I was expecting the see a relative difference between medium format film and 35mm film but it just isn't there. These are of course good photos and I have a lot of respect for Pentax cameras but I didn't see anything here that isn't rivaled by a full frame DSLR. I shot, developed and printed medium format film many years ago and admittedly with inexpensive cameras and yet compared to popular 35mm film cameras of the day that cost four times what my medium formats cost my prints were four time better than the stuff coming from the 35mm cameras regardless of who was doing the shooting. I have old books on photography and as I look through them I see photo after photo that is good and shot with 35mm film and every once in a while I see one that is so sharp and clear there is no comparison to the others and the caption will show it was shot on medium format film. I just didn’t see that here.

This past summer was spent doing a three months driving trip to Alaska.  My main camera was a 645D and an passel of lenses including the new 28-45 zoom.  While I would have loved to have done the summer with a 645Z, the 645D did wonders for capturing detail for many landscapes and people images.  If I could have afforded it, I would have traded up to the 645Z for the trip, but instead put the money into the 28-45 zoom -- probably shot 60-70% of my images with this new lens.  My backup system was a Canon 6D and lenses. During the school year, I teach digital classes in the Visual and Performing Arts department at Clark University.

The pictures are not very sharp. 

,ok for portraits but not for sceneries

Maybe the JPGs included in the article don't look sharp, but I can assure you that the original RAW files are sharper than with any other camera...

Extremely useful article on many counts. thanks. 

Up to 1/8000th second flash synch is possible with Priolite and 645z

Love Mr. Willing's photo of the structure being 're-taken' by nature...the shrubbery. Would like to see it  printed BIG.

I wanted to be blown away... I wasn't. Nice images but I harken back to the old adage that the camera does not make the photograph, the photographer does.

Right on, For real though, I love pentax and I own many 645 film bodies but your right I was not blown away or did I get that OH!! this is medium format feeling  when i saw the images -  

Effectively the sony a7rii with its glass to mirror closeness, more so then dslrs , gives the exact same DOF range effect as a medium format which has a larger sensor BUT the glass is further away . that relationship of distance from sensor to glass effects DOF do medium format digital is worthless unless you need 16 bit mamiya,hassy files or leaf lens/shutter sync speeds .  Sony is alot faster, lighter and more capable and with the 55 1.8 - you wont tell a difference in cameras based on color gamut and DOF, cant see spending for this and having no leaf shutter or leaf lenses.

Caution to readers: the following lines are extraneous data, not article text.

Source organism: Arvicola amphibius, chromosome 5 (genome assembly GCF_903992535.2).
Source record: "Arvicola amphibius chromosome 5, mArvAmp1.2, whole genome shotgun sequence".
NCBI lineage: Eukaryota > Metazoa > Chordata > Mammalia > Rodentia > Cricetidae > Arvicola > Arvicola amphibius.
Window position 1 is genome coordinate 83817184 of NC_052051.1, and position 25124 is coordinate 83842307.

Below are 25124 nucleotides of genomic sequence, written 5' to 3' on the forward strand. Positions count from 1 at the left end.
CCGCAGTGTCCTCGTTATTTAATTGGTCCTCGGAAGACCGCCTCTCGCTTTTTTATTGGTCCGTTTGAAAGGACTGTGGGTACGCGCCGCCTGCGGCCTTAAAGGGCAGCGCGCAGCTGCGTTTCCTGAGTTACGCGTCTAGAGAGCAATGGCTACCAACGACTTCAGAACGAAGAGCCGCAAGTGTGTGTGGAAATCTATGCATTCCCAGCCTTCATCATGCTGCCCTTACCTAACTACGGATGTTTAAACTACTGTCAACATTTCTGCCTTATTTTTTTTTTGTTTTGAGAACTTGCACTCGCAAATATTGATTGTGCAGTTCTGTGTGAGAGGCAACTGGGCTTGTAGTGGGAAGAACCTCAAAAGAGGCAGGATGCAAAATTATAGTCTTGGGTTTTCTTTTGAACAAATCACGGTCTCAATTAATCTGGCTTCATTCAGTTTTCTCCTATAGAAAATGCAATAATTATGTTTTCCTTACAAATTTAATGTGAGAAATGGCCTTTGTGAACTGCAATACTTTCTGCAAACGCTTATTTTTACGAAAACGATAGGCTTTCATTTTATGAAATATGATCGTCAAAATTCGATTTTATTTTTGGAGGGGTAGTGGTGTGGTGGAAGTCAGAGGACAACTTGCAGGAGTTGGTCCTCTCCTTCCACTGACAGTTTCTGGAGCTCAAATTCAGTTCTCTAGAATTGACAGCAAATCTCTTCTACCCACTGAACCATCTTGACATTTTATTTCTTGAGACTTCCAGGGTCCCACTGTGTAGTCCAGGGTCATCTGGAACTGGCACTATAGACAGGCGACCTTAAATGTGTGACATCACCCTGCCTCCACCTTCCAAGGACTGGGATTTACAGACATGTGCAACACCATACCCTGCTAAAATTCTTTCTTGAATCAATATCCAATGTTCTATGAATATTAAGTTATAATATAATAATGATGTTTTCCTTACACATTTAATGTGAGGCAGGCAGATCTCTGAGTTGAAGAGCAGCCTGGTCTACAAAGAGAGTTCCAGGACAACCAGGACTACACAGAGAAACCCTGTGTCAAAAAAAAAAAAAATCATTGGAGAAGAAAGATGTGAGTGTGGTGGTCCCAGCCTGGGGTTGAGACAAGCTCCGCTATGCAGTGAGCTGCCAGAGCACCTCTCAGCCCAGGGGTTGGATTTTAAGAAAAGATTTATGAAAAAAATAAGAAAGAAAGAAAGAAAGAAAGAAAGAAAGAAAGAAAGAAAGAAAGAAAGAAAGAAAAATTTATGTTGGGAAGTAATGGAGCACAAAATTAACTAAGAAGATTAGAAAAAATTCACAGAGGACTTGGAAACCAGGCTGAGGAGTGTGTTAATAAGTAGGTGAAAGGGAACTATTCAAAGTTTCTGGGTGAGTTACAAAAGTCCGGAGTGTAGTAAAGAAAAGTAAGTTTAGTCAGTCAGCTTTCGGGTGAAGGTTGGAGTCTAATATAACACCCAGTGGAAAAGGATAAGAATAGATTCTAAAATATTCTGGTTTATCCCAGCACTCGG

I don't know many photographers who have been around the block a few times who expect to be "blown away" by anyone's work.  It's just not a realistic expectation giving the plethora of photography in every skill level, represented in the world today. 

There's more to shooting medium format than speed.  I don't fancy mirrorless, and I'm not about to buy a body where I'm forced to look at a glowing screen.  I don't mind the mirror one bit as I like looking through the lens.  The difference between 14 bit and 16 bit isn't worth discussing as the difference is more academic and scientific than practical.  There is no practical difference between the two in most shooting and in most post processing work.  You have to go far out of your way to demonstrate/realize the difference.  The versatility of shooting with a Canon 5Ds over the Sony a7II would win me over let alone shooting the 645z over the Sony.  It's not what's on paper that makes the system great, it's all the practical things that matter to me that isn't often in the specs to include nuances in handling the camera.  There is no way I would've picked the a7ii (or 5Ds/r) over the Pentax 645z.  Lacking modern leaf shutter lenses is a black mark on Pentax.  However, I don't see Ricoh/Pentax never bringing forth a leaf shutter lens... do you?  The medium format aspect ratio is also fancied over the typical 3:2 by a lot of photographers including myself.  If all you're looking for is getting from home to work and back, then a Toyota Corolla might suit you just fine; however be cognizant that others might not object to, and even justify, spending over $100k, on a car they feel offers a better experience, comfort, and visual aesthetic.   A camera is like a car ... it's about whatever tool works best for *you*, not everyone else. ;)




Well stated.  I own both a Nikon D800 and the Pentax 645z.  The image quality of the Pentax is superior to the Nikon at every fstop on most lenses.  The Pentax is also easier to use than the Nikon.  I also prefer the 4:3 image ratio.

I also own Nikon but the D800E and a Pentax 645z... I would mention an additional advantage of the 645z over the D800E, the autofocus in low light... The 645z focuses much better in low light...

I also agree wholeheartingly with you. I have shot many great pics, with a Pentax 35mm, in the jungles (Australia, Viet Nam, Amazon, New Guinea - now Papua New Guinea, Fiji & Vanuatu).
I am looking to buy a 645Z. Plus the new Nikon 850, mainly to shoot wildlife.
Always remember; a good craftsperson does not blame their tools - only fools, and know-it-alls, do that!!
sincere regards,
Phill @ Walkabout Pix